The Australian Competition and Consumer Commission has indicated it will be focusing on the veracity of label and marketing claims after it instituted court proceedings against a duck meat producer.
“The ACCC’s Compliance and Enforcement Policy lists credence claims as a new priority area, particularly those in the food industry with the potential to have a significant impact on consumers,” ACCC Commissioner Sarah Court said.
The watchdog is taking action against Luv-a-Duck Pty, claiming “false, misleading and deceptive conduct” in relation to the promotion and supply of its duck meat products.
It alleges that Luv-a-Duck fraudulently claimed on its packaging, website and brochures that its ducks were “grown and grain fed in the spacious Victorian Wimmera Wheatlands”, as well as a statement that its ducks were “range reared and grain fed”.
The ACCC alleges that the duck meat products sold or offered for sale by Luv-a-Duck were in fact processed from ducks that did not have substantial access to the outdoors, or access to spacious outdoor conditions.
Luv-a-Duck said in a statement its always cooperated with the ACCC, but it believes its statements are factual and not misleading.
"Luv-a-Duck does not accept the ACCC's allegations and believes the alleged offending statements are statements of fact and are not misleading or deceptive, nor are they likely to mislead consumers.”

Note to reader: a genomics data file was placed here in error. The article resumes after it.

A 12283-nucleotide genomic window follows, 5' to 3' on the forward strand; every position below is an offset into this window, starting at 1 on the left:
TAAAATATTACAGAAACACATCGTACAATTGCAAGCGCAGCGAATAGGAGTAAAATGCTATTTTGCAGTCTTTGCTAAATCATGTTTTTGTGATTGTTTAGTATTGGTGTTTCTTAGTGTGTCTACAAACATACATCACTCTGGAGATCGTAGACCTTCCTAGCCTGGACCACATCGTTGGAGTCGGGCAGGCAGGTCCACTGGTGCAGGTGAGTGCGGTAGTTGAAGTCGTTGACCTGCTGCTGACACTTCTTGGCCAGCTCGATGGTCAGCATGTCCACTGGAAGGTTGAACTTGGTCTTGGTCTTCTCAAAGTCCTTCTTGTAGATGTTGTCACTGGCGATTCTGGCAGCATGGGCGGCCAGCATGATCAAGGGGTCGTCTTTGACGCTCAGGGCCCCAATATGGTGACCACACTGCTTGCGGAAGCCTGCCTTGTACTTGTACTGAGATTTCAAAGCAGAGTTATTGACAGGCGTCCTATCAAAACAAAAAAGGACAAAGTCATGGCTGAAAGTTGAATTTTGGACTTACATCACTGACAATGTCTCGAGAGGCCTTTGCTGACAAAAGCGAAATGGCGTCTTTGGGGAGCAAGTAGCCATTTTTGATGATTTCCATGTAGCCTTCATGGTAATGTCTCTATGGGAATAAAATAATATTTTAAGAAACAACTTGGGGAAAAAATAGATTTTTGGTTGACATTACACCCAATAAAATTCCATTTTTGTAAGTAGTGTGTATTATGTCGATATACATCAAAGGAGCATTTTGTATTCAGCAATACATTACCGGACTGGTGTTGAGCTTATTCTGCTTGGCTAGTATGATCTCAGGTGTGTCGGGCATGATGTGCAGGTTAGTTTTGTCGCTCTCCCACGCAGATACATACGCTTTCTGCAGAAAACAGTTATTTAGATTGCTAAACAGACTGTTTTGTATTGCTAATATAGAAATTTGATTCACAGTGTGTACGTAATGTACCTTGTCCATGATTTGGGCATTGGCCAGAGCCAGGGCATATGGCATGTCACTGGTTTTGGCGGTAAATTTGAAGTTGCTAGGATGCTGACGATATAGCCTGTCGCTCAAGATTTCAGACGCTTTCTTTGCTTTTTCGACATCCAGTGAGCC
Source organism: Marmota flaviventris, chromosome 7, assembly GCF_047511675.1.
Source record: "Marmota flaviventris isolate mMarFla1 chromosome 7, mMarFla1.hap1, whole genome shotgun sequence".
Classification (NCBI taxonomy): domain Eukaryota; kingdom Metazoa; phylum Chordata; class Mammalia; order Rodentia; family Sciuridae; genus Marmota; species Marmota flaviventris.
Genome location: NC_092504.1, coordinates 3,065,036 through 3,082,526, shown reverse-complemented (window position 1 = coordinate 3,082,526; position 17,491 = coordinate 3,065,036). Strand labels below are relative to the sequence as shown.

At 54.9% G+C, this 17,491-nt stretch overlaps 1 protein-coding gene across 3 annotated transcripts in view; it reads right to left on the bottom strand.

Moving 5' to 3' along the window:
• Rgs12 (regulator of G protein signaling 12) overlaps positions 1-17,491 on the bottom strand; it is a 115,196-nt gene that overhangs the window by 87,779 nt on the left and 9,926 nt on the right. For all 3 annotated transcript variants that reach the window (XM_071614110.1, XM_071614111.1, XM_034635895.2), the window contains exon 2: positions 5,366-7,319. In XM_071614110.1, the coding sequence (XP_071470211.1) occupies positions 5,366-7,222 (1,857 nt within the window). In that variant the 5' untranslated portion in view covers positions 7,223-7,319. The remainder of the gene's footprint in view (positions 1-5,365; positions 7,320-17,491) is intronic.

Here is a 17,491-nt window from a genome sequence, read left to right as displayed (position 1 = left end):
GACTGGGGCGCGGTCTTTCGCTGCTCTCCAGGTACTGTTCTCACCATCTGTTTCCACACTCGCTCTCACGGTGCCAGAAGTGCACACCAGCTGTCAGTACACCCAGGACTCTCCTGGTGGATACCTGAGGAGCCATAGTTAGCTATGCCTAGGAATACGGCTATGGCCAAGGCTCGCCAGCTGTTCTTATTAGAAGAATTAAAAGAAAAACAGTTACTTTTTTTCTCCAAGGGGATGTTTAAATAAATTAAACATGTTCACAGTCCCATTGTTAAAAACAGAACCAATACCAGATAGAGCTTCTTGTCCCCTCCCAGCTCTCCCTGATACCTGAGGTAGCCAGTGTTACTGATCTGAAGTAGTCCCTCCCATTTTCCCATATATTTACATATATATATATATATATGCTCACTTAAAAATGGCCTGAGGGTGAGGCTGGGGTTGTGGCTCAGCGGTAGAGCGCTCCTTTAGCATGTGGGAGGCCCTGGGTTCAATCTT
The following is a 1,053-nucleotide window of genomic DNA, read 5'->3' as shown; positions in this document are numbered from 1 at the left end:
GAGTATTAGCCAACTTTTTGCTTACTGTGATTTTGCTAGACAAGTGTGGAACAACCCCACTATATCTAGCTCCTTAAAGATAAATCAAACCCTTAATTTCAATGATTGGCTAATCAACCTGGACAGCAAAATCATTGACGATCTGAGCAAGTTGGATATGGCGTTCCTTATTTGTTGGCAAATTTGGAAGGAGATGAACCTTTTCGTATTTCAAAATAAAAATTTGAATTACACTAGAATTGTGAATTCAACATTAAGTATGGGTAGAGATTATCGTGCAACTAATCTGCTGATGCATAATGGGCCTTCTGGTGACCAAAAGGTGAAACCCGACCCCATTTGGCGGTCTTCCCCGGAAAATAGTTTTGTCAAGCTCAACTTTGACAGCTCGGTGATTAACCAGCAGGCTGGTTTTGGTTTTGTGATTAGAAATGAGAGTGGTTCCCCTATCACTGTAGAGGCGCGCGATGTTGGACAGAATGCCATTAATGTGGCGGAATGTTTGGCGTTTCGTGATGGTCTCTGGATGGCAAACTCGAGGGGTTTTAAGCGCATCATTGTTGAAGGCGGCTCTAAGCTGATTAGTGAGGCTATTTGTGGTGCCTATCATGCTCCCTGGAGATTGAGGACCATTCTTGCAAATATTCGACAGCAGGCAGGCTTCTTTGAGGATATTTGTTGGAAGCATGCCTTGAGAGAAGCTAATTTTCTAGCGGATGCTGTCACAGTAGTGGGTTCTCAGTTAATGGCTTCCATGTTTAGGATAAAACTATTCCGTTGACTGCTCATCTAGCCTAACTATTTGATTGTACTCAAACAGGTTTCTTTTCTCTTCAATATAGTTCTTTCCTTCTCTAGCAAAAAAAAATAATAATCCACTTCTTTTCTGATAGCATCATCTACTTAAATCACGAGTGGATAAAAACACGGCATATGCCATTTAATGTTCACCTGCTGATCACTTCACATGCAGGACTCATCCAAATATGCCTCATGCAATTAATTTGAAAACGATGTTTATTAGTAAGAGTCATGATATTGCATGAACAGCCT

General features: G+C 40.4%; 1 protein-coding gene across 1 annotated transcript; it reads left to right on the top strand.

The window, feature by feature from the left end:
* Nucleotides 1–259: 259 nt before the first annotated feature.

Court, though, is adamant the watchdog has a case. “Consumers must be able to trust that what is on the label is true and accurate. Businesses need to make sure they are not misleading consumers into paying a premium for products that don’t match the claims made on the label,” she said.
This is the second time in less than a year the ACCC has initiated action against an Australian duck company, with Pepe's Ducks ordered to pay A$400,000 in penalties and costs by the Federal Court in December 2012 after claiming its ducks were “open range” and “grown nature's way”.
However, it is also the first time that ACCC officials have announced they will be targeting what it deems are credence claims.
And there is no coincidence about the timing. As pressures on businesses increase through higher ingredient prices and growing competition, as has been the case over the last year, managers can fall in the trap of stretching the truth too far even within a marketing, branding and advertising scene that allows a good deal of puffery.
In August last year, King Island Meatworks and Cellars was found guilty of misleading consumers through the “King Island” in its name and advertising material, when in reality its products were not from the Tasmanian beauty spot but from suburban Melbourne.
In September last uear, Rosemary Bruhn of Rosie's Free Range Eggs was fined A$50,000 for claiming cage eggs were “free range”.
Companies face a maximum fine of A$1.1 million per office for a misleading credence claim and individuals face a maximum fine of A$220,000 per offence. There have been some significant fines over the past year for misleading conduct, including five penalties of between A$1.95 million and A$3.61 million. All but one of these cases related to misleading advertising or labelling.
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